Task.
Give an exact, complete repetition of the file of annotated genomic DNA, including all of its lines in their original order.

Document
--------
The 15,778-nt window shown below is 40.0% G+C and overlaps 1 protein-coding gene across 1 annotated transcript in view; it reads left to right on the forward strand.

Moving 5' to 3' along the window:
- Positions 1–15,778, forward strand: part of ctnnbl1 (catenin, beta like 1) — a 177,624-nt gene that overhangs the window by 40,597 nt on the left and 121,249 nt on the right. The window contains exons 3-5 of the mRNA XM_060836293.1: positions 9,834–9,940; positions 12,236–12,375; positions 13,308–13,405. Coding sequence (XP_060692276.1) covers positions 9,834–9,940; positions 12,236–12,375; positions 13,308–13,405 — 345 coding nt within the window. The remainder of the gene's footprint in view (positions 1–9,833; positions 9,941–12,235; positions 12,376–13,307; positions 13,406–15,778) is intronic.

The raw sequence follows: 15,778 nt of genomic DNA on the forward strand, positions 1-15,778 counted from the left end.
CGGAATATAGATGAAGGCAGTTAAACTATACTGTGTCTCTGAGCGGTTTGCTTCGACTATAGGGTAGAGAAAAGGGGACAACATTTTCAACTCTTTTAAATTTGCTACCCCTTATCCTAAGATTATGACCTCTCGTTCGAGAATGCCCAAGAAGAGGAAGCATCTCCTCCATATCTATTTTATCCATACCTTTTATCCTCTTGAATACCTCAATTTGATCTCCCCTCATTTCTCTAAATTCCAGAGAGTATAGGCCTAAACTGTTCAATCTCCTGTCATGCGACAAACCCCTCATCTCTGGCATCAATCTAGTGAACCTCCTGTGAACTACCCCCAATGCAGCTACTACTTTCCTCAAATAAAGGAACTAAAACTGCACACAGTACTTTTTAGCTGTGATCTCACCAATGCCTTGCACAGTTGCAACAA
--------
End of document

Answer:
The 15,778-nt window shown below is 40.0% G+C and overlaps 1 protein-coding gene across 1 annotated transcript in view; it reads left to right on the forward strand.

Moving 5' to 3' along the window:
- Positions 1–15,778, forward strand: part of ctnnbl1 (catenin, beta like 1) — a 177,624-nt gene that overhangs the window by 40,597 nt on the left and 121,249 nt on the right. The window contains exons 3-5 of the mRNA XM_060836293.1: positions 9,834–9,940; positions 12,236–12,375; positions 13,308–13,405. Coding sequence (XP_060692276.1) covers positions 9,834–9,940; positions 12,236–12,375; positions 13,308–13,405 — 345 coding nt within the window. The remainder of the gene's footprint in view (positions 1–9,833; positions 9,941–12,235; positions 12,376–13,307; positions 13,406–15,778) is intronic.

The raw sequence follows: 15,778 nt of genomic DNA on the forward strand, positions 1-15,778 counted from the left end.
CGGAATATAGATGAAGGCAGTTAAACTATACTGTGTCTCTGAGCGGTTTGCTTCGACTATAGGGTAGAGAAAAGGGGACAACATTTTCAACTCTTTTAAATTTGCTACCCCTTATCCTAAGATTATGACCTCTCGTTCGAGAATGCCCAAGAAGAGGAAGCATCTCCTCCATATCTATTTTATCCATACCTTTTATCCTCTTGAATACCTCAATTTGATCTCCCCTCATTTCTCTAAATTCCAGAGAGTATAGGCCTAAACTGTTCAATCTCCTGTCATGCGACAAACCCCTCATCTCTGGCATCAATCTAGTGAACCTCCTGTGAACTACCCCCAATGCAGCTACTACTTTCCTCAAATAAAGGAACTAAAACTGCACACAGTACTTTTTAGCTGTGATCTCACCAATGCCTTGCACAGTTGCAACAA